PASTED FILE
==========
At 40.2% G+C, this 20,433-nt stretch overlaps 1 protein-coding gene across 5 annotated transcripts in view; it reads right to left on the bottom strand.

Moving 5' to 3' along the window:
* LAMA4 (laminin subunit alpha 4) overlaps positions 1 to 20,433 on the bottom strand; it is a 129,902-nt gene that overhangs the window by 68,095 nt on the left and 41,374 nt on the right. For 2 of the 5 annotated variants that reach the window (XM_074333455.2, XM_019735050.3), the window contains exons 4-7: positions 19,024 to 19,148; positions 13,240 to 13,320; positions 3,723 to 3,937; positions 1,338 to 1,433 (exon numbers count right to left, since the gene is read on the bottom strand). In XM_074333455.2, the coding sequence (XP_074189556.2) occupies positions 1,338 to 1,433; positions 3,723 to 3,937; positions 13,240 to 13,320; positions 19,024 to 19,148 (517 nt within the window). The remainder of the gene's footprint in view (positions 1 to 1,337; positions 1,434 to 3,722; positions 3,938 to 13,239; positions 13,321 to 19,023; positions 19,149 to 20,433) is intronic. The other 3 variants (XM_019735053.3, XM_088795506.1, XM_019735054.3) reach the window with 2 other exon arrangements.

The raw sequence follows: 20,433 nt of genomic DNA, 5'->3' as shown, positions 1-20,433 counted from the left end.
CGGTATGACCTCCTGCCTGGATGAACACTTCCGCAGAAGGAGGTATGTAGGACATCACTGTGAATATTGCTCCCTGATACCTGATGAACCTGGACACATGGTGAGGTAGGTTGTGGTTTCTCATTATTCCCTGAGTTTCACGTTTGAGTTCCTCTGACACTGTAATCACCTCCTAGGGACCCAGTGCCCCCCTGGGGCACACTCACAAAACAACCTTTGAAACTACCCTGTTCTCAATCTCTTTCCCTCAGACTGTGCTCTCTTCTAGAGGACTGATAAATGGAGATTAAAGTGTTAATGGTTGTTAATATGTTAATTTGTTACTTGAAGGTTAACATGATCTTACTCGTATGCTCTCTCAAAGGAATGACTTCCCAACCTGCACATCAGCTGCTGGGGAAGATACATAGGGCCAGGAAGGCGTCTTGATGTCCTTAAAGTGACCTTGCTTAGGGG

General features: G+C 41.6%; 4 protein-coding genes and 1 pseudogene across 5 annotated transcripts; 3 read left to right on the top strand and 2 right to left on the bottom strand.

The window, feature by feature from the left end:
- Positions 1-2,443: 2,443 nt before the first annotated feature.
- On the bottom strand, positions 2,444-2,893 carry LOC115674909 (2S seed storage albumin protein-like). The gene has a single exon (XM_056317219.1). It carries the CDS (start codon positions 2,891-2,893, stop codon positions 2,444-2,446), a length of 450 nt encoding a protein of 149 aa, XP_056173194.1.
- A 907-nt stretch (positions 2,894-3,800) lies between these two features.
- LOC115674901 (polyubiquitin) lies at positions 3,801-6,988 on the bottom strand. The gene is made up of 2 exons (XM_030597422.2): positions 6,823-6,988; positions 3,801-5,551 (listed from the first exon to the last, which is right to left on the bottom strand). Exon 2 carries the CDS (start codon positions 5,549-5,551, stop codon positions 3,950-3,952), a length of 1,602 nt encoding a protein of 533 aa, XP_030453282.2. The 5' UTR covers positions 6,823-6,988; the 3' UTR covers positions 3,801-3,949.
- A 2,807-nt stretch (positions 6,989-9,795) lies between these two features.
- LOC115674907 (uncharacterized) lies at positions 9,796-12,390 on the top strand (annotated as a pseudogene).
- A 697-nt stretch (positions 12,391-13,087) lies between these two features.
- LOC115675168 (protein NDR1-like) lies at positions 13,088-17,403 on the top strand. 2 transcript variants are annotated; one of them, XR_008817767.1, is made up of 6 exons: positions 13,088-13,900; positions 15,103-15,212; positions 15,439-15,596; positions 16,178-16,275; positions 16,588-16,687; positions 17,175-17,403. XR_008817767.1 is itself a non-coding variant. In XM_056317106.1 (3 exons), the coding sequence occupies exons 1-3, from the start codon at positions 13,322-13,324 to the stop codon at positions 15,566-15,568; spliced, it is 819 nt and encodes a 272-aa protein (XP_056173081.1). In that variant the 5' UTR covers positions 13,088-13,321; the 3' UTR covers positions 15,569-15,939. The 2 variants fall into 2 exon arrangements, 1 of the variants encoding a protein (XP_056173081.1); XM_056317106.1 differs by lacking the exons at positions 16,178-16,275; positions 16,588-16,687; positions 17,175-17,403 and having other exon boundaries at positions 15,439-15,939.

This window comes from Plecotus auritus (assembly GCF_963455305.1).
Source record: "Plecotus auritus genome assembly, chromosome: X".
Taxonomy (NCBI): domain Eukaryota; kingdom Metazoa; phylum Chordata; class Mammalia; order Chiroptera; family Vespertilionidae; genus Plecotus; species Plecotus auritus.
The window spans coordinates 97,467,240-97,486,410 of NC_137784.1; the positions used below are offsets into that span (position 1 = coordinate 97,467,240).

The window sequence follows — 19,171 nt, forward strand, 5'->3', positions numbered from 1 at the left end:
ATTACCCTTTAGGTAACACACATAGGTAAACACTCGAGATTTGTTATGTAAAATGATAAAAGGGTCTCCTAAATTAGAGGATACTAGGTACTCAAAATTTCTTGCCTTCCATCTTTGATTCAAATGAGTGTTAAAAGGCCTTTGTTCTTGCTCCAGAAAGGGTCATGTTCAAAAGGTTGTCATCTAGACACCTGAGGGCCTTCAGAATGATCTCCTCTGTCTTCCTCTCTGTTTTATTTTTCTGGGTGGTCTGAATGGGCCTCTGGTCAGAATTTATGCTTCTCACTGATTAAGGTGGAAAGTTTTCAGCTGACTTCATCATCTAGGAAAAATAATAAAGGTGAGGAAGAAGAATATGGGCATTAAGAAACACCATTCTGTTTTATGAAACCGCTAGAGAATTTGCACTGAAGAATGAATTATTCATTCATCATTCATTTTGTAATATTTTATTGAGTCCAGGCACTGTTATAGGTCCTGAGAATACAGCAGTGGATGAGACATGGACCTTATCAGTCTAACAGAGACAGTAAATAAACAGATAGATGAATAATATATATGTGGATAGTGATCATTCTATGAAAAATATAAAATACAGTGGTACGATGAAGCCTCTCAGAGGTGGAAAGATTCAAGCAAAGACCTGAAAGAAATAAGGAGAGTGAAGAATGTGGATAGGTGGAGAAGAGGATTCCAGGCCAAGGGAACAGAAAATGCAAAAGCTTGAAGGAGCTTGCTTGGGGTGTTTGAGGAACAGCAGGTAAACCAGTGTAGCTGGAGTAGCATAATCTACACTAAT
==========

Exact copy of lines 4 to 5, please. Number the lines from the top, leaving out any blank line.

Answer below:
The raw sequence follows: 20,433 nt of genomic DNA, 5'->3' as shown, positions 1-20,433 counted from the left end.
CGGTATGACCTCCTGCCTGGATGAACACTTCCGCAGAAGGAGGTATGTAGGACATCACTGTGAATATTGCTCCCTGATACCTGATGAACCTGGACACATGGTGAGGTAGGTTGTGGTTTCTCATTATTCCCTGAGTTTCACGTTTGAGTTCCTCTGACACTGTAATCACCTCCTAGGGACCCAGTGCCCCCCTGGGGCACACTCACAAAACAACCTTTGAAACTACCCTGTTCTCAATCTCTTTCCCTCAGACTGTGCTCTCTTCTAGAGGACTGATAAATGGAGATTAAAGTGTTAATGGTTGTTAATATGTTAATTTGTTACTTGAAGGTTAACATGATCTTACTCGTATGCTCTCTCAAAGGAATGACTTCCCAACCTGCACATCAGCTGCTGGGGAAGATACATAGGGCCAGGAAGGCGTCTTGATGTCCTTAAAGTGACCTTGCTTAGGGG